“The fifth and final canister of spent fuel from Unit I was filled with radioactive spent fuel last week. All five canisters will be stored at the plant.

Workers at the Indian Point Nuclear Power Plant completed a two year project last week, as they finished draining radioactive spent fuel from the plant’s Unit 1 pool.

In 2005, plant owner Entergy discovered that strontium-90, a cancer-causing radioactive isotope, was leaking from Unit 1 and going into the Hudson River. According to Entergy and a 2008 ground water report by the federal oversight agency, the Nuclear Regulatory Commission (NRC), the spent fuel had been leaking since 1990.

Unit 1, the oldest reactor of the three on site, was built in 1962 and closed down in 1974 because of problems in the emergency core cooling system. Groundwater tests in 2005 showed that strontium-90 levels in the groundwater were three times the level allowed in drinking water.

Work to drain the pool was begun two years ago, said Entergy spokesperson Jerry Nappi. “This is significant for us because now all the fuel has been removed,” he said. “There is no more strontium-90 in the pool.” The spent fuel was poured into five canisters which will be stored at the plant. Nappi said that the pool would be completely drained and cleaned by April 2009. “This will completely eliminate the chance for any leakage whatsoever from Unit 1 and close the chapter on this Indian Point legacy issue,” he added.

After all contaminants are filtered out of the pool, the pool is cleaned with high pressure water hoses. NRC spokesperson Neil Sheehan said they were monitoring Entergy’s progress on draining the pool. “The contamination has been there for decades and is the primary source of the most serious contamination at that site,” he said. Sheehan said that the [spent fuel] water is filtered before emptied into storage tanks. “The [chemical] make-up of the water will determine how long it takes for the radioactivity to decay,” he explained. “When it is at a low level it will be slowly released into the Hudson River.” According to the Environmental Protection Agency, it takes 29.1 years for strontium-90 to lose half its radioactivity.

Phillip Museegas of the environmental group Riverkeeper said he was glad to know the pool was drained. Riverkeeper has opposed the operation of Indian Point mainly because of the plant’s impact on the Hudson River. “I think it’s a good development because the source of the leak will be resolved,” he said. “The draining and cleaning of the Unit-1 pool still doesn’t address the contamination that has been leaked out and leached into the Hudson River,” Museegas added. “Our main concern is about the environmental impacts of strontium-90 and if those can be remediated. Although the law allows for the release of radionuclides into the river, we disagree with that. And does [Entergy] really know what’s in this sludge?”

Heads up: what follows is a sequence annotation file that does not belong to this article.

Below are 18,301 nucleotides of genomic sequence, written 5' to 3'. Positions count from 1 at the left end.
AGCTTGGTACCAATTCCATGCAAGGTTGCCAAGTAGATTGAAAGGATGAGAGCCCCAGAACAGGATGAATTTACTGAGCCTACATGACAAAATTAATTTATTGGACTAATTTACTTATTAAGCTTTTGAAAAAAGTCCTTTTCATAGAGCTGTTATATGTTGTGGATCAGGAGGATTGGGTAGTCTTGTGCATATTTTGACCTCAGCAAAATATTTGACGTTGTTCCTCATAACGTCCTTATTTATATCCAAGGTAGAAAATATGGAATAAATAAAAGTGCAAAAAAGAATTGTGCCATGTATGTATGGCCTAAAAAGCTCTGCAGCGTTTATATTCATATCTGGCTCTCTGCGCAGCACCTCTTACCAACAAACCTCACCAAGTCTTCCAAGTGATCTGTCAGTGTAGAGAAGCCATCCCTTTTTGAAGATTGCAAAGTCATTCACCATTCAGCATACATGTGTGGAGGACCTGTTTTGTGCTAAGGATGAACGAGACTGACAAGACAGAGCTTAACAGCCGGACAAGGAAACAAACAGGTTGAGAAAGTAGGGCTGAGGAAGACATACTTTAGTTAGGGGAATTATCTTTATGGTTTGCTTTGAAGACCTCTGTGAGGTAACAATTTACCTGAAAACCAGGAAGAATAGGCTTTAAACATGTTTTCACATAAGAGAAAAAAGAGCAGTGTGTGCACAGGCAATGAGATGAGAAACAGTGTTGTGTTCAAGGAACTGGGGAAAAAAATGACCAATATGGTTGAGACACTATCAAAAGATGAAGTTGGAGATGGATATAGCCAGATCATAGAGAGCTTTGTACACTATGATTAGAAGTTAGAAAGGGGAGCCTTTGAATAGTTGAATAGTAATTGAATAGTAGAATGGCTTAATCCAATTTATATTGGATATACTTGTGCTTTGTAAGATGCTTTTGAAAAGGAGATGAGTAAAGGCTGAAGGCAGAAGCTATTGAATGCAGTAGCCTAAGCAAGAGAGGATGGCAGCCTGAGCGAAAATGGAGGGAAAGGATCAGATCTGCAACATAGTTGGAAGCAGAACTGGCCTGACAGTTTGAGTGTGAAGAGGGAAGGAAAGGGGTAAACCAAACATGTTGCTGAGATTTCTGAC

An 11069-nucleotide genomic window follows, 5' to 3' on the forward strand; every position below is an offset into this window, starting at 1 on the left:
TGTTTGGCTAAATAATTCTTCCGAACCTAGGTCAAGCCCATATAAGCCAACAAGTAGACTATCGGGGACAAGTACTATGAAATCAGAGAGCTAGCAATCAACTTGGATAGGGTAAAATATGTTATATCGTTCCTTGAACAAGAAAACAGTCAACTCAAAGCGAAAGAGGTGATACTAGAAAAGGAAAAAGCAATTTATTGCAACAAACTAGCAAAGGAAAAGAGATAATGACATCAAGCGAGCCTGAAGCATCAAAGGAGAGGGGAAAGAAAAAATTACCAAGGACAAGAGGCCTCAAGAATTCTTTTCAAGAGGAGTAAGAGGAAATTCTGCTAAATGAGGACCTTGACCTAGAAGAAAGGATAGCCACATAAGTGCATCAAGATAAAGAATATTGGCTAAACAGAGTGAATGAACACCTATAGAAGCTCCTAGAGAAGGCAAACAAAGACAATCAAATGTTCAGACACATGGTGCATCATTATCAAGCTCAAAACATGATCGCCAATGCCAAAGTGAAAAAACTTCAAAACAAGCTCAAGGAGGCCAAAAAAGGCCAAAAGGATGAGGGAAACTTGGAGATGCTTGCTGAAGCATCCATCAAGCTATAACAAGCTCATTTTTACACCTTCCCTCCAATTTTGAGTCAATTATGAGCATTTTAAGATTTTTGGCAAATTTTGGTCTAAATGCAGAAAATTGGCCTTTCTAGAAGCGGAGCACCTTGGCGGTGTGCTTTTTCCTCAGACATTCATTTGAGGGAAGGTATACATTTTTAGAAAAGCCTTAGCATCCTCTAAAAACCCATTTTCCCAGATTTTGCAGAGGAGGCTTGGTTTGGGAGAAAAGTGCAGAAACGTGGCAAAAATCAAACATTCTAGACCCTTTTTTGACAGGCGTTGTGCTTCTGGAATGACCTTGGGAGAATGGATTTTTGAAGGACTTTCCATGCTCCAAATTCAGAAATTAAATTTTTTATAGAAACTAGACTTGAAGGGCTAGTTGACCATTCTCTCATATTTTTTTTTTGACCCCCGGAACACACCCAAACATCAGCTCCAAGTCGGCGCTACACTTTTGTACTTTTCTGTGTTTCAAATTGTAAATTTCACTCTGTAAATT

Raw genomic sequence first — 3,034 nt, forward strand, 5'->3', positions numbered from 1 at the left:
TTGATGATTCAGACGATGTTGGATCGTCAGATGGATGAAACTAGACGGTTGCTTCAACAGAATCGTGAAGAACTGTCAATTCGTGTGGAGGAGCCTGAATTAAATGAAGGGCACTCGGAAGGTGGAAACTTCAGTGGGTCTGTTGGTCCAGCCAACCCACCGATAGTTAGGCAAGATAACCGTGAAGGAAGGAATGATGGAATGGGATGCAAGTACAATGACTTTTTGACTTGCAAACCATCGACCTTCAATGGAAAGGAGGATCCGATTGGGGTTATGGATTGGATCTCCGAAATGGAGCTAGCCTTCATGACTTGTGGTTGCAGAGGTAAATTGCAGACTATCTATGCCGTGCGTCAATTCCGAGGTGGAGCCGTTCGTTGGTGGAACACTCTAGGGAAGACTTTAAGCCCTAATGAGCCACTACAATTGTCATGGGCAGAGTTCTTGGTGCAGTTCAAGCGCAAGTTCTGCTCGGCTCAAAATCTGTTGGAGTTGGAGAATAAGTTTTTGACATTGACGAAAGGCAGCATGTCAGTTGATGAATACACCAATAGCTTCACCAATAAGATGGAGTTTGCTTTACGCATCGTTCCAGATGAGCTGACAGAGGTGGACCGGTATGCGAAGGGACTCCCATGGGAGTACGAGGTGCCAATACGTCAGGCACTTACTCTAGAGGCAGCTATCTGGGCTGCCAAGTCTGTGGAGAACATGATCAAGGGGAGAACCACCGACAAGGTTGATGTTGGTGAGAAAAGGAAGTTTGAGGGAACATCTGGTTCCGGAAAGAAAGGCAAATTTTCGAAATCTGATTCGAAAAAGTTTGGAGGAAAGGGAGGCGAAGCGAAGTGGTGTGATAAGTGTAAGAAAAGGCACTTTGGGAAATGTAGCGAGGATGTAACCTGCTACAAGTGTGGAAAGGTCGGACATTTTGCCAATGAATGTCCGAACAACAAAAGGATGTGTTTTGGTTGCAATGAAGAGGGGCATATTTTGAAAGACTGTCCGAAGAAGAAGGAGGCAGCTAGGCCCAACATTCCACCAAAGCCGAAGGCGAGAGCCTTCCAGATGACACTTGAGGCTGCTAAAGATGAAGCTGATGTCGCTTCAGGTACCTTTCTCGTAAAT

There are 57 wells monitoring ground water for radioactive leaks at Indian Point. Nappi said the monitoring program is still in progress, including the wells around Unit 1.

Siren system update

Entergy ran the second in a series of three tests on their new, emergency notification siren system last month.

“We are pleased to say that we had a 99.4 percent success rate,” said Entergy spokesperson Robyn Bentley of the Sept. 24 tests. “The NRC requires a 97 percent success rate.”

Only one of the 172 sirens failed to sound, located in Stony Point, Rockland County. Entergy sent a crew to check out the faulty siren.

The NRC was monitoring the tests, according to agency spokesperson Neil Sheehan. “We issued a confirmatory order for the testing of the new system that specified the sirens need to work at a high percentage,” he said.

The Federal Emergency Management Agency (FEMA) required Entergy to test the new system for one year before dismantling the old system, a 156-siren system that is still operational. In August, FEMA agreed to have the new system placed in service.

Entergy was mandated by the Energy Policy Act passed in Congress in 2005 to install an emergency alert system with backup power in case of a power black out. The system cost Entergy $30 million and is able to alert some 300,000 residents within 10 miles of the reactors. In the last two years, Entergy has missed two deadlines to replace its old siren system and paid $780,000 in fines to the Nuclear Regulatory Commission.

The new sirens can be heard within the 10-mile Emergency Planning Zone in Westchester, Rockland, Putnam and Orange Counties. A low-level siren sound will be heard in Harriman State Park and Bear Mountain State Park and is reported to have 60-square miles of additional coverage.

Emergency planning booklet

Last week, Westchester County mailed out the latest version of the Indian Point Emergency Planning Guide that helps people know what to do if there is an accident at Indian Point. The guide, “Emergency Planning for the Indian Point Nuclear Plants,” has an updated map listing evacuation routes, reception centers, bus routes and critical information about school relocation centers.

Yorktown residents will have to report to such reception centers as Fox Lane High School in Bedford and H.C. Crittenden Middle School in Armonk. Residents in Peekskill will go to White Plains High School. Cortlandt residents will head to Harrison High School in Armonk.

The guide also tells where to get free KI-potassium iodide if there is a radioactive release. The KI pills prevent thyroid cancer. It also explains that pets are not allowed at receptions centers and advises pet owners to get their pets to kennels or relatives outside the 10 mile emergency planning zone.”

This article originally appeared in the North County News